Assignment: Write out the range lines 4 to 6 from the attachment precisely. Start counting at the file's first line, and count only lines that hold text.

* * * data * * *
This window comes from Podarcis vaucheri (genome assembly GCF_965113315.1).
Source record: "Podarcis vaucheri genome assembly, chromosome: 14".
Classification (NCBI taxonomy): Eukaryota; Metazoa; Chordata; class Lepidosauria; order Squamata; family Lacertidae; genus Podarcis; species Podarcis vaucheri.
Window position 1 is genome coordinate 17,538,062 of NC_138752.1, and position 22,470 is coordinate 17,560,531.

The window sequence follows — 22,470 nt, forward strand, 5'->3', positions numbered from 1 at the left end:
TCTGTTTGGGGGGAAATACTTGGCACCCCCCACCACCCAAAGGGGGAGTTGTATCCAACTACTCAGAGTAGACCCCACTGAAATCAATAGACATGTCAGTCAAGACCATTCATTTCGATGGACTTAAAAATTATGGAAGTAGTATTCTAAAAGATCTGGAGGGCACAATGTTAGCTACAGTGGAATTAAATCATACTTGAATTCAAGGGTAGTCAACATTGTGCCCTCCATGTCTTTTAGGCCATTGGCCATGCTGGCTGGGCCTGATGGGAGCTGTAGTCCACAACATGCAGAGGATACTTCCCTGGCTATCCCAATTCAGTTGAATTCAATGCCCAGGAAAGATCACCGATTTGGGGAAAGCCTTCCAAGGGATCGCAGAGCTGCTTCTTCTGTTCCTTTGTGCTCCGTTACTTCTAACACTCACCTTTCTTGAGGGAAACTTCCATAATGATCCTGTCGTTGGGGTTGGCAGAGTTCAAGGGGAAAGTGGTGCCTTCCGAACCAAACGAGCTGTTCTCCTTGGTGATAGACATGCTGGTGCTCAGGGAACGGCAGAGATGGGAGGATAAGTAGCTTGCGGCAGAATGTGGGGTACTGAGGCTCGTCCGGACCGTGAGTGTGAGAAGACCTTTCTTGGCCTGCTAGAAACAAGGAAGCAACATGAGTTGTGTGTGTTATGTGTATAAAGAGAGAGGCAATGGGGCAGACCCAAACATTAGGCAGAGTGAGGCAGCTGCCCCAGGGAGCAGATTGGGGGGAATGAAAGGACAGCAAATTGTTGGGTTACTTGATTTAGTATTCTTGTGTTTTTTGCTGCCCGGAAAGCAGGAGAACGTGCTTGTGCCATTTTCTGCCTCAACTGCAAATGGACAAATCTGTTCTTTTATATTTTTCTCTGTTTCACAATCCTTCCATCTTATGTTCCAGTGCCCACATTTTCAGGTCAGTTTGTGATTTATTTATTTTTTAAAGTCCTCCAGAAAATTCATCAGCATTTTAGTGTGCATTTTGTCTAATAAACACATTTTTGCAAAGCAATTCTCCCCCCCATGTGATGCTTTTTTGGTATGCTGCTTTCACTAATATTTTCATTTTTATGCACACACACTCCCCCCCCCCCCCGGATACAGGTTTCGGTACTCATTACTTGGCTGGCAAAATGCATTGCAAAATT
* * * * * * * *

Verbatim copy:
Window position 1 is genome coordinate 17,538,062 of NC_138752.1, and position 22,470 is coordinate 17,560,531.

The window sequence follows — 22,470 nt, forward strand, 5'->3', positions numbered from 1 at the left end:
TCTGTTTGGGGGGAAATACTTGGCACCCCCCACCACCCAAAGGGGGAGTTGTATCCAACTACTCAGAGTAGACCCCACTGAAATCAATAGACATGTCAGTCAAGACCATTCATTTCGATGGACTTAAAAATTATGGAAGTAGTATTCTAAAAGATCTGGAGGGCACAATGTTAGCTACAGTGGAATTAAATCATACTTGAATTCAAGGGTAGTCAACATTGTGCCCTCCATGTCTTTTAGGCCATTGGCCATGCTGGCTGGGCCTGATGGGAGCTGTAGTCCACAACATGCAGAGGATACTTCCCTGGCTATCCCAATTCAGTTGAATTCAATGCCCAGGAAAGATCACCGATTTGGGGAAAGCCTTCCAAGGGATCGCAGAGCTGCTTCTTCTGTTCCTTTGTGCTCCGTTACTTCTAACACTCACCTTTCTTGAGGGAAACTTCCATAATGATCCTGTCGTTGGGGTTGGCAGAGTTCAAGGGGAAAGTGGTGCCTTCCGAACCAAACGAGCTGTTCTCCTTGGTGATAGACATGCTGGTGCTCAGGGAACGGCAGAGATGGGAGGATAAGTAGCTTGCGGCAGAATGTGGGGTACTGAGGCTCGTCCGGACCGTGAGTGTGAGAAGACCTTTCTTGGCCTGCTAGAAACAAGGAAGCAACATGAGTTGTGTGTGTTATGTGTATAAAGAGAGAGGCAATGGGGCAGACCCAAACATTAGGCAGAGTGAGGCAGCTGCCCCAGGGAGCAGATTGGGGGGAATGAAAGGACAGCAAATTGTTGGGTTACTTGATTTAGTATTCTTGTGTTTTTTGCTGCCCGGAAAGCAGGAGAACGTGCTTGTGCCATTTTCTGCCTCAACTGCAAATGGACAAATCTGTTCTTTTATATTTTTCTCTGTTTCACAATCCTTCCATCTTATGTTCCAGTGCCCACATTTTCAGGTCAGTTTGTGATTTATTTATTTTTTAAAGTCCTCCAGAAAATTCATCAGCATTTTAGTGTGCATTTTGTCTAATAAACACATTTTTGCAAAGCAATTCTCCCCCCCATGTGATGCTTTTTTGGTATGCTGCTTTCACTAATATTTTCATTTTTATGCACACACACTCCCCCCCCCCCCCGGATACAGGTTTCGGTACTCATTACTTGGCTGGCAAAATGCATTGCAAAATT